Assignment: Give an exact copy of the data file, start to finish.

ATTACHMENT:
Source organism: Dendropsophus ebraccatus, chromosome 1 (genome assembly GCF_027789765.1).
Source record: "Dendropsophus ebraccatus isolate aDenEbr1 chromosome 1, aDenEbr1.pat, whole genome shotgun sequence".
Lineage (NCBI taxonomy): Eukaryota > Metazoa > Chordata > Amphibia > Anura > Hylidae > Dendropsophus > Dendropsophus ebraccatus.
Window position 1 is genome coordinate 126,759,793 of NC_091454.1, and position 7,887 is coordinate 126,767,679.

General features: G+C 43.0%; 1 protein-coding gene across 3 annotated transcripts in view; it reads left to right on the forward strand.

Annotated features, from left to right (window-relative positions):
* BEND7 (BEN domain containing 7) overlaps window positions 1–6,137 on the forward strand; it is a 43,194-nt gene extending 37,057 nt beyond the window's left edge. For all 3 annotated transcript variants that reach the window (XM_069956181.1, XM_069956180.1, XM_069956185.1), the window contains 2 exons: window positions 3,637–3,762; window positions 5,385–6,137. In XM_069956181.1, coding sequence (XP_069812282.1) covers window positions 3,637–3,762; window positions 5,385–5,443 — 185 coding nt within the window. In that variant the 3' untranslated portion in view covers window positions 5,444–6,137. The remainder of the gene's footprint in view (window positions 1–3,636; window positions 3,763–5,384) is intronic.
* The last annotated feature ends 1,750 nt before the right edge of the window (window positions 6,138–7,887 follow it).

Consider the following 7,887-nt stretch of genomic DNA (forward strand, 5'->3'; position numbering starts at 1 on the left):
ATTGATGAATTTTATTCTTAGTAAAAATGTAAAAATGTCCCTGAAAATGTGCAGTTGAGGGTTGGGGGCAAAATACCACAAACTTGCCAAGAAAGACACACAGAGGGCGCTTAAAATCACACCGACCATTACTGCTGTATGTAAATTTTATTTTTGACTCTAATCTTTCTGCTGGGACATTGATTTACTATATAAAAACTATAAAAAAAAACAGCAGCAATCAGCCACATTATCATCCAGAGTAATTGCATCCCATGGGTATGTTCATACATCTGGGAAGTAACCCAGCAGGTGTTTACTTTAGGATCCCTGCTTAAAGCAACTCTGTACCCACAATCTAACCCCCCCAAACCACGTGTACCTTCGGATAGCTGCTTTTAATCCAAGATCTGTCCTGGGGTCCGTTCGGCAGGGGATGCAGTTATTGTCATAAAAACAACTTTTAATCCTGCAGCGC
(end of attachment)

Source organism: Dendropsophus ebraccatus, chromosome 1 (genome assembly GCF_027789765.1).
Source record: "Dendropsophus ebraccatus isolate aDenEbr1 chromosome 1, aDenEbr1.pat, whole genome shotgun sequence".
Lineage (NCBI taxonomy): Eukaryota > Metazoa > Chordata > Amphibia > Anura > Hylidae > Dendropsophus > Dendropsophus ebraccatus.
Window position 1 is genome coordinate 126,759,793 of NC_091454.1, and position 7,887 is coordinate 126,767,679.

General features: G+C 43.0%; 1 protein-coding gene across 3 annotated transcripts in view; it reads left to right on the forward strand.

Annotated features, from left to right (window-relative positions):
* BEND7 (BEN domain containing 7) overlaps window positions 1–6,137 on the forward strand; it is a 43,194-nt gene extending 37,057 nt beyond the window's left edge. For all 3 annotated transcript variants that reach the window (XM_069956181.1, XM_069956180.1, XM_069956185.1), the window contains 2 exons: window positions 3,637–3,762; window positions 5,385–6,137. In XM_069956181.1, coding sequence (XP_069812282.1) covers window positions 3,637–3,762; window positions 5,385–5,443 — 185 coding nt within the window. In that variant the 3' untranslated portion in view covers window positions 5,444–6,137. The remainder of the gene's footprint in view (window positions 1–3,636; window positions 3,763–5,384) is intronic.
* The last annotated feature ends 1,750 nt before the right edge of the window (window positions 6,138–7,887 follow it).

Consider the following 7,887-nt stretch of genomic DNA (forward strand, 5'->3'; position numbering starts at 1 on the left):
ATTGATGAATTTTATTCTTAGTAAAAATGTAAAAATGTCCCTGAAAATGTGCAGTTGAGGGTTGGGGGCAAAATACCACAAACTTGCCAAGAAAGACACACAGAGGGCGCTTAAAATCACACCGACCATTACTGCTGTATGTAAATTTTATTTTTGACTCTAATCTTTCTGCTGGGACATTGATTTACTATATAAAAACTATAAAAAAAAACAGCAGCAATCAGCCACATTATCATCCAGAGTAATTGCATCCCATGGGTATGTTCATACATCTGGGAAGTAACCCAGCAGGTGTTTACTTTAGGATCCCTGCTTAAAGCAACTCTGTACCCACAATCTAACCCCCCCAAACCACGTGTACCTTCGGATAGCTGCTTTTAATCCAAGATCTGTCCTGGGGTCCGTTCGGCAGGGGATGCAGTTATTGTCATAAAAACAACTTTTAATCCTGCAGCGC